but he built an institution
that concentrated wealth.
-If you've lived through
a period
where the financial system
has caused a lot of damage
to the economy,
there's this fear --
fear over concentrated
power and wealth
and fear of the unfairness
that might bring.
And Hamilton's defining strength
was to try to figure out
what was the pragmatic solution
in the interest
of the most people.
-What happens here has a direct
impact on all of our lives.
We're all connected.
And the fact is,
is if you want that bridge
built around the block
from that school
in your neighborhood,
you've got to raise money
to do it.
More often than not,
it's gonna be raised right here.
-Hamilton is picturing
this robust,
strong central government
that is the engine of finance
and engine of democracy
and unites our states.
Jefferson is picturing
this agrarian paradise,
where farmers are left alone
and do their thing.
-One could say
that Jefferson was --
could represent the populist
interests at the time,
the small farmer,
the people living
out in the country.
But were they forecasting
a philosophical divide
that runs through
our political system?
-It becomes really clear --
and Washington realizes this
finally in 1792 --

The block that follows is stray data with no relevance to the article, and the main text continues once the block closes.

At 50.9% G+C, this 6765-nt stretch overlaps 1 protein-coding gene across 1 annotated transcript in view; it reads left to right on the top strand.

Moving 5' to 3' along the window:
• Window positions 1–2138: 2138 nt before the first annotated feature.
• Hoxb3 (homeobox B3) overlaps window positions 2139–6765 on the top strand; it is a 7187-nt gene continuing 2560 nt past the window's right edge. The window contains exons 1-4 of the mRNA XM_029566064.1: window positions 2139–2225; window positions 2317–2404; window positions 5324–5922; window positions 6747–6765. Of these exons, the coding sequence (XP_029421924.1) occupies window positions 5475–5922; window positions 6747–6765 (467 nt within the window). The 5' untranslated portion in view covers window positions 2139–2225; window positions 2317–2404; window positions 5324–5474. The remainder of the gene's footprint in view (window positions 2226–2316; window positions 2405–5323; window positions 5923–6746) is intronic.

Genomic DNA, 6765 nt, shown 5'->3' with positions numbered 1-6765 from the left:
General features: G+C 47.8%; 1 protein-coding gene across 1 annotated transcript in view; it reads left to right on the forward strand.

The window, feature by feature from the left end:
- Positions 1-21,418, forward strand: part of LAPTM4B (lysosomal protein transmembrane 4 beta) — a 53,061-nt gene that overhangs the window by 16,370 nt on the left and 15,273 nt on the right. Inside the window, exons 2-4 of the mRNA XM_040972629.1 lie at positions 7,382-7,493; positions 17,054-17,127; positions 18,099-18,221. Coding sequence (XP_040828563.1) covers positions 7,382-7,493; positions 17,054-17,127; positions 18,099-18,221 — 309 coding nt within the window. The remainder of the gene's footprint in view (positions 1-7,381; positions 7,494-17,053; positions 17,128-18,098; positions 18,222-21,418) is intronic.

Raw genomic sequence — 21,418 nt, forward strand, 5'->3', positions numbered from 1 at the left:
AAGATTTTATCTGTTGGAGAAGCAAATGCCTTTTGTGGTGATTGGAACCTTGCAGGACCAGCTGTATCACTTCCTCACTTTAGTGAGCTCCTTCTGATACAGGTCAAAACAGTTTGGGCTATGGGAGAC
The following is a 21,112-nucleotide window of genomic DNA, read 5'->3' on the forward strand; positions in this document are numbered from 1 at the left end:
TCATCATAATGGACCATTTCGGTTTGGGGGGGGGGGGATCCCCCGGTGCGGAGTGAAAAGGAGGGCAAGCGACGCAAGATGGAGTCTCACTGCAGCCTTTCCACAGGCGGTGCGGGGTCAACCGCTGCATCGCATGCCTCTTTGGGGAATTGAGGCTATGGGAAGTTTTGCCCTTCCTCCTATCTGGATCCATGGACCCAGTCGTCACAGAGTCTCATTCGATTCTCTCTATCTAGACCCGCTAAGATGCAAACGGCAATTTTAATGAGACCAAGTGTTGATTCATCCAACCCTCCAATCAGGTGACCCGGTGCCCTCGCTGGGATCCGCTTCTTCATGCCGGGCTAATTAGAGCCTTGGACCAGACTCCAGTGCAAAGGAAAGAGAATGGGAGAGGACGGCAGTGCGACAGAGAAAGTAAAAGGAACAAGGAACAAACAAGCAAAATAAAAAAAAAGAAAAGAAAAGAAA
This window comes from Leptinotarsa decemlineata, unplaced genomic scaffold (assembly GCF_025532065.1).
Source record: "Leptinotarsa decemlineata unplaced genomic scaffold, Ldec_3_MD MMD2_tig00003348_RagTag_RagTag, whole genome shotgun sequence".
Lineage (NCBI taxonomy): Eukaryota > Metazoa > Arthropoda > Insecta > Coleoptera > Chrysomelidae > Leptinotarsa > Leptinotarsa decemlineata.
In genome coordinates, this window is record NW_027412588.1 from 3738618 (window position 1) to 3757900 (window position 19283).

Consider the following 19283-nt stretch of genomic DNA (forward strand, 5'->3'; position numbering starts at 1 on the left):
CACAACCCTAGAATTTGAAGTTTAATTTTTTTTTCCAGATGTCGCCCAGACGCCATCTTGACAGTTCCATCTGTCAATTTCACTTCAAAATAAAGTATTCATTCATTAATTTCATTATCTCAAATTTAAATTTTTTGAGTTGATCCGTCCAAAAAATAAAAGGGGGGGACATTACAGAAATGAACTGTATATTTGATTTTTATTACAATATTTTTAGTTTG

things are not going so well
between the two members
of his Cabinet.
-So, we're in
the mansion's dining room,
and it's set
for the 1790 dinner party
of George Washington
and his Cabinet.
-It's set for that now?
-It is set for that.
If they walked in right now,
they would be ready.
-A lot of people don't know that
the fight over the debt plan
and establishing
a national bank...
-... happened here.
- The issue on the table
Secretary Hamilton's plan
to assume state debt
And establish
a national bank
Uh, Secretary Jefferson,
you have the floor, sir
-The states had borrowed
heavily from the French,
from the Spanish,
from domestic lenders
to fund the cost of the war,
and there were
these big debts.
-There was $50 million
in outstanding federal debt,
$25 million in state debt,
and Hamilton wanted
the federal government
to assume the responsibility
for the state debt.
- Oww
- But Hamilton forgets,
his plan would have
The government assume
states' debts
Now, place your bets
as to who that benefits
The very seat of government
where Hamilton sits
- Not true
- Ew
If the shoe fits, wear it
If New York's in debt,
why should Virginia bear it?
Uh, our debts are paid,
I'm afraid
Don't tax the South 'cause
we got it made in the shade
-Jefferson's position is,
"The Southern states
have ways of making income.
It doesn't make sense for us
to bail you guys out."
Hamilton's point being that,
"Well, a lot of the reason
you're okay is
because you don't pay
for labor where you are,
and you've got slaves
working your farms."
-Hamilton insisted,
as a matter of national honor
and to establish America's,
you know, future greatness,
that it was imperative
to pay off that debt in full.
- If you assume the debts,
the union gets
A new line of credit,
a financial diuretic